Tax time is arguably the best and worst time for business owners. On the one hand, many entrepreneurs don't want to deal with all the paperwork, and on the other, many realize how behind they got on keeping their accounting records up to date and know they need to make a change for the coming year.
Finding the right accountant may be one of the best investments you make. Besides the general tax filing and payroll preparation, many accountants can also serve as advisors in your business. Their suggestions and insight into your business operations can help you reduce your tax liability, highlight areas for growth opportunities, create short- and long-term strategies, and help you budget and manage your cash flow.
I have found through working with thousands of small business owners that spending money on accounting is not first on their list. However, my best advice is this: When the records get out of control, or an accounting issue comes to light, it is much more expensive to try to fix it, then do the right thing from the beginning and have an expert involved in your business.
So, whether you are looking for a new accountant, or revisiting your current relationship, here are six tips to help determine your business needs and make sure you find the right fit.
1. Decide if you want an internal or external accountant.
Many small businesses opt for outside accountants on a consulting basis, which typically costs less than a full-time or part-time employee. An in-house accountant is needed when transactions become too large and complicated that outsourcing these services becomes cost prohibitive.
When you have the right relationship with your accountant, their services can grow with you. For example, I had a client who outsourced their bookkeeping services and one of the owners did the majority of the accounting. Once they had more volume in transactions, they asked me to help in the interview process to ensure that they hired the right bookkeeper and then my company moved into controllership services.
2. Don't feel confined to your back yard.
We tend to feel more comfortable hiring accountants in our back yard, but with today's technology, your accountant doesn't have to be in your city or state. Many accounting firms that I consult with utilize video conferencing to communicate with their clients. That way, whether you are near or far, you can maintain that personal relationship and have your accountant offer demonstrations or training remotely when you need it.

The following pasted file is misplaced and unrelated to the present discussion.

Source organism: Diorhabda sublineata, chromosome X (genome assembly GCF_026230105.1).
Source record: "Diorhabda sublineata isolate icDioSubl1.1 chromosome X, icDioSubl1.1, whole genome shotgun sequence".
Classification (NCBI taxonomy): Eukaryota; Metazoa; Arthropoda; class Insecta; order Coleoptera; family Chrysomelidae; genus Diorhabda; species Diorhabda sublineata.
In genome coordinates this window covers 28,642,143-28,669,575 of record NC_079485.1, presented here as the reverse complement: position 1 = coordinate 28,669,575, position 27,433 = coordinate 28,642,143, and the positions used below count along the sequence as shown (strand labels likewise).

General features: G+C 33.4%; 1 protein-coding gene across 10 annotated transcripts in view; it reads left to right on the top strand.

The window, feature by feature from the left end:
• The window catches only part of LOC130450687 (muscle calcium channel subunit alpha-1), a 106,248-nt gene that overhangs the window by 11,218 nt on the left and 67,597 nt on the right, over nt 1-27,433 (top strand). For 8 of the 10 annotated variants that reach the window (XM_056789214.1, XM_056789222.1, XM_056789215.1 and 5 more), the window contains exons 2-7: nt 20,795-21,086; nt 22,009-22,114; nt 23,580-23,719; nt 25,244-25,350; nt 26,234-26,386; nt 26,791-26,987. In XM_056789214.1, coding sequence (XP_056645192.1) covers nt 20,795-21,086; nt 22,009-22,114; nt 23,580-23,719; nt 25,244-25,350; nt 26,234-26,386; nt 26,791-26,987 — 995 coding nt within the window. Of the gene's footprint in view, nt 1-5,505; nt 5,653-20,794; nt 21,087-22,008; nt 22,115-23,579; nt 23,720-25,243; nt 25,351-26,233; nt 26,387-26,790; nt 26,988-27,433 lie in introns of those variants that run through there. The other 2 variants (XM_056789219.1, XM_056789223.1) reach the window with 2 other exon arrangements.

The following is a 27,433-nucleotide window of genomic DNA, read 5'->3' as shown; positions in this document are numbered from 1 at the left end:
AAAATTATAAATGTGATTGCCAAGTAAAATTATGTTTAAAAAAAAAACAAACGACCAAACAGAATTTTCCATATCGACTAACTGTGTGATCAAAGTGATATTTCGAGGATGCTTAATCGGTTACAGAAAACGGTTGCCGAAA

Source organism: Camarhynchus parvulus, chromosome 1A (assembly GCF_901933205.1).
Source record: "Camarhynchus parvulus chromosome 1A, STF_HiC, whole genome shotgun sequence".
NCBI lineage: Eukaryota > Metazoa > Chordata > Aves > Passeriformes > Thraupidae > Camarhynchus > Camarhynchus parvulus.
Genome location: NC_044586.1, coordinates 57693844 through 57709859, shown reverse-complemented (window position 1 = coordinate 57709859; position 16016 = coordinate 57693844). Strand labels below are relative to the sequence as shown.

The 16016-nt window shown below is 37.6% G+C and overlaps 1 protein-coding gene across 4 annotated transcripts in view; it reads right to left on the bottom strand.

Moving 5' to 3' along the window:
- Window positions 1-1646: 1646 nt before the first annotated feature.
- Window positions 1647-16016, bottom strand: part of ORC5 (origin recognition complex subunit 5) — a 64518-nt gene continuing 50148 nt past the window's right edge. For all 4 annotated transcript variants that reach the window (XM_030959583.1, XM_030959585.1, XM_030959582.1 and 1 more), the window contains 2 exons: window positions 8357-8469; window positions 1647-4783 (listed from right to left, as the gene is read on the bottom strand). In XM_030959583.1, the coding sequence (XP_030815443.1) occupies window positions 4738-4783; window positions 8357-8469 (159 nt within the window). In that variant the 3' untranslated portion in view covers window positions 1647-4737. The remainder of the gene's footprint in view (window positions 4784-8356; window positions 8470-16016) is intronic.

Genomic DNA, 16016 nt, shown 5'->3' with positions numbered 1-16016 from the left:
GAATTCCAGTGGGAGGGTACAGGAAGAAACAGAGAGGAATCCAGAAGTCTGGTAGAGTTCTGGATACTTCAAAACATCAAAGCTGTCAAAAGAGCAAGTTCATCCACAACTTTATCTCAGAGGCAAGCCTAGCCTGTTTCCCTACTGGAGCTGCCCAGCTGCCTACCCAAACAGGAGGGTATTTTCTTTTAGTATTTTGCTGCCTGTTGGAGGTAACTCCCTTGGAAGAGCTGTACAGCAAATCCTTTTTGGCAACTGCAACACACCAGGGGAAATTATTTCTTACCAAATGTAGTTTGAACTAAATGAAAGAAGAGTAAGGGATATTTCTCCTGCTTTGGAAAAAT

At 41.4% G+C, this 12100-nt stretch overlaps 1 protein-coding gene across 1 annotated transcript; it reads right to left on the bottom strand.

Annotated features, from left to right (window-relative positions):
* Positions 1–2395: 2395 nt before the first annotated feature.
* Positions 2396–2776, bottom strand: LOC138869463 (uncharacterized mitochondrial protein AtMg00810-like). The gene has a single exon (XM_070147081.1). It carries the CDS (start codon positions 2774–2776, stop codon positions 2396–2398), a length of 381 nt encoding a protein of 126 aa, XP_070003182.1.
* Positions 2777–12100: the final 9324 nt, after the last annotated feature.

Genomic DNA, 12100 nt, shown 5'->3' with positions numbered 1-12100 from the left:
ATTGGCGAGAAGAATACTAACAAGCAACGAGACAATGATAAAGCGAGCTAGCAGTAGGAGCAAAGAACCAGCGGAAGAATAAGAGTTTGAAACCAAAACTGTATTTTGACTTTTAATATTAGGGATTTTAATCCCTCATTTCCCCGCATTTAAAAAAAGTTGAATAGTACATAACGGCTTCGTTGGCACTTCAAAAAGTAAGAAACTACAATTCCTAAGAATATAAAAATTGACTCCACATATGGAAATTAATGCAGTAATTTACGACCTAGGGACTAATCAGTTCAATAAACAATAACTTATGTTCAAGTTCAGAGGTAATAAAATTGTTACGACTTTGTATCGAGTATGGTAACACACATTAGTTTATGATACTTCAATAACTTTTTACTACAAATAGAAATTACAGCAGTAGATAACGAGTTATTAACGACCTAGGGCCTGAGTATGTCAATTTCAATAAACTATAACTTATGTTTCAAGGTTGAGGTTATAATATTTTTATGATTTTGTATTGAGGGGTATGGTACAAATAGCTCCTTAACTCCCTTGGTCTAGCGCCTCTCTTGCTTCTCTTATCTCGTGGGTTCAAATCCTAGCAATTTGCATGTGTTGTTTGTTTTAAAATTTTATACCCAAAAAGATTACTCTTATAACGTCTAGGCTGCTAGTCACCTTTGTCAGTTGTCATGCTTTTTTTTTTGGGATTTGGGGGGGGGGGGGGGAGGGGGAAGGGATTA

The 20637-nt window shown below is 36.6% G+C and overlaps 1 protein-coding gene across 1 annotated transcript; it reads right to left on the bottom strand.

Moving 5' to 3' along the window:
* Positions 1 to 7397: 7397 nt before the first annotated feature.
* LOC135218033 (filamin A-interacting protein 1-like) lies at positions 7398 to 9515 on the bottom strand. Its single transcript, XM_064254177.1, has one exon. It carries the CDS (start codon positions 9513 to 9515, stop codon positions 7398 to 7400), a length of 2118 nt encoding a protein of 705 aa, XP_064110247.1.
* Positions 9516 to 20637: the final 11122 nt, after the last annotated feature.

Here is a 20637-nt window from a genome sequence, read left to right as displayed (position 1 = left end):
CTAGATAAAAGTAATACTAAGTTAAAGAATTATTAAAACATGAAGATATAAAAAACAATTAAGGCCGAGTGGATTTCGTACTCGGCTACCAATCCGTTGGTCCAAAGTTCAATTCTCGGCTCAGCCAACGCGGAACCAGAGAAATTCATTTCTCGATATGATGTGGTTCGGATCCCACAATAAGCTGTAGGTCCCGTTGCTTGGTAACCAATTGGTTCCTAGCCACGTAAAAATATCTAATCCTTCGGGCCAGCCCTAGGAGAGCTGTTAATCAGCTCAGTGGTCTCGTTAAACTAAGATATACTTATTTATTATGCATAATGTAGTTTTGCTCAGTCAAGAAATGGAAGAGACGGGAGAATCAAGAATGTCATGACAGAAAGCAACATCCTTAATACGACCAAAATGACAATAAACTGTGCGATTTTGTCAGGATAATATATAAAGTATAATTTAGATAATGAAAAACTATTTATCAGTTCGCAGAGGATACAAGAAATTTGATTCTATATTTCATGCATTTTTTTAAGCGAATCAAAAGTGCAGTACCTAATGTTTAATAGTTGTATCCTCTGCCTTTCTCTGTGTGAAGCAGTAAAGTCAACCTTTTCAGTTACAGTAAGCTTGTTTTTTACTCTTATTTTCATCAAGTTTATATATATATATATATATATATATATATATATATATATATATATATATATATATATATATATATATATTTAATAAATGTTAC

3. Ask around for suggestions.
A good place to begin your accountant search is with your friends and colleagues. Ask what they like or dislike about their accountant, and what they would do differently if they were hiring one today. Also, if you had an accountant before, or currently have one, create your own assessment of what you like and what you wish your accountant would do. Other resources you can consider are your local chamber of commerce, the Small Business Development Center, or the American Institute of Certified Public Accountants (AICPA), which maintains a directory of Certified Public Accountants (CPAs).
4. Prepare for the interview.
You need to create a process to hire a potential accountant like you would any other employee. Ensure you know what you want to get out of a future relationship. How involved do you want the accountant to be in your business? Do you care about the technology they use and what the process they have to collect documents and create financial statements? Do you want them to have experience in your industry? Also, make sure to ask for references prior to meeting with them, and check out their online presence, including website and social media postings on Facebook, Twitter, LinkedIn, and other sites.
5. Ask the right questions.
You'll naturally focus on some of the basic things you've got to know, like pricing, services offered, what certifications they possess, and the software they (and you) will use. But also ask more probing questions, like what's their philosophy on customer service? How do they feel about online collaboration? How would they design a financial success program just for you? What's their idea of a good client relationship? These questions can help you determine their level of insight, how they think, and whether they fit your business goals and will be there when you need them.
6. Trust your gut.
During the process, always ask yourself if you could trust him or her with the intimate financial details of your business. If your gut is saying "no," then continue your search. This relationship is personal as much as business. Your accountant knows details about your business that most people would never know, and because of that, you need to feel that they are someone to whom you can ask in-depth questions and who can be an integral part of your business.
Accountants can be a valuable asset to your company beyond financial statements. They can be the key to making the right decisions in your business at critical turning points. You may find that once you have the right accountant, the return on the money you spend with them is much greater that you expect, and you can't imagine how you ever ran your business without them.